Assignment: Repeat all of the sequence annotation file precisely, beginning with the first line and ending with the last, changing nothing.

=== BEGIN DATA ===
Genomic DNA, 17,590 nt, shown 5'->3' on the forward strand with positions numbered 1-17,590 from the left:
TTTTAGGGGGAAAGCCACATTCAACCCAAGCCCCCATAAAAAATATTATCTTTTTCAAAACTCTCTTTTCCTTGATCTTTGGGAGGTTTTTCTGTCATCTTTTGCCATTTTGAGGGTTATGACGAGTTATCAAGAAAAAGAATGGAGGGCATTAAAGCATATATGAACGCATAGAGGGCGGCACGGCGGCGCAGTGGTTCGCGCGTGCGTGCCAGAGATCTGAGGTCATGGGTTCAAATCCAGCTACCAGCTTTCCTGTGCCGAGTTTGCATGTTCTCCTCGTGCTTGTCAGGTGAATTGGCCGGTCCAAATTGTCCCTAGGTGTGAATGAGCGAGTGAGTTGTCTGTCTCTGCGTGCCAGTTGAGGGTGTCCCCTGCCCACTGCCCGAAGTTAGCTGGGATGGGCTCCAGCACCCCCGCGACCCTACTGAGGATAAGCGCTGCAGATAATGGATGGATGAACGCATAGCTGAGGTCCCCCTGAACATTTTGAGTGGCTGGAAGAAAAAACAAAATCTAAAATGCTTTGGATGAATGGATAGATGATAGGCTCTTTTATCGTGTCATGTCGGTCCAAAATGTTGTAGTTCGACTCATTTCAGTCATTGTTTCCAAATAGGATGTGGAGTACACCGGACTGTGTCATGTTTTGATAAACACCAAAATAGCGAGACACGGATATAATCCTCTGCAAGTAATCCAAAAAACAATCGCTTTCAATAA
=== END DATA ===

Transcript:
Genomic DNA, 17,590 nt, shown 5'->3' on the forward strand with positions numbered 1-17,590 from the left:
TTTTAGGGGGAAAGCCACATTCAACCCAAGCCCCCATAAAAAATATTATCTTTTTCAAAACTCTCTTTTCCTTGATCTTTGGGAGGTTTTTCTGTCATCTTTTGCCATTTTGAGGGTTATGACGAGTTATCAAGAAAAAGAATGGAGGGCATTAAAGCATATATGAACGCATAGAGGGCGGCACGGCGGCGCAGTGGTTCGCGCGTGCGTGCCAGAGATCTGAGGTCATGGGTTCAAATCCAGCTACCAGCTTTCCTGTGCCGAGTTTGCATGTTCTCCTCGTGCTTGTCAGGTGAATTGGCCGGTCCAAATTGTCCCTAGGTGTGAATGAGCGAGTGAGTTGTCTGTCTCTGCGTGCCAGTTGAGGGTGTCCCCTGCCCACTGCCCGAAGTTAGCTGGGATGGGCTCCAGCACCCCCGCGACCCTACTGAGGATAAGCGCTGCAGATAATGGATGGATGAACGCATAGCTGAGGTCCCCCTGAACATTTTGAGTGGCTGGAAGAAAAAACAAAATCTAAAATGCTTTGGATGAATGGATAGATGATAGGCTCTTTTATCGTGTCATGTCGGTCCAAAATGTTGTAGTTCGACTCATTTCAGTCATTGTTTCCAAATAGGATGTGGAGTACACCGGACTGTGTCATGTTTTGATAAACACCAAAATAGCGAGACACGGATATAATCCTCTGCAAGTAATCCAAAAAACAATCGCTTTCAATAA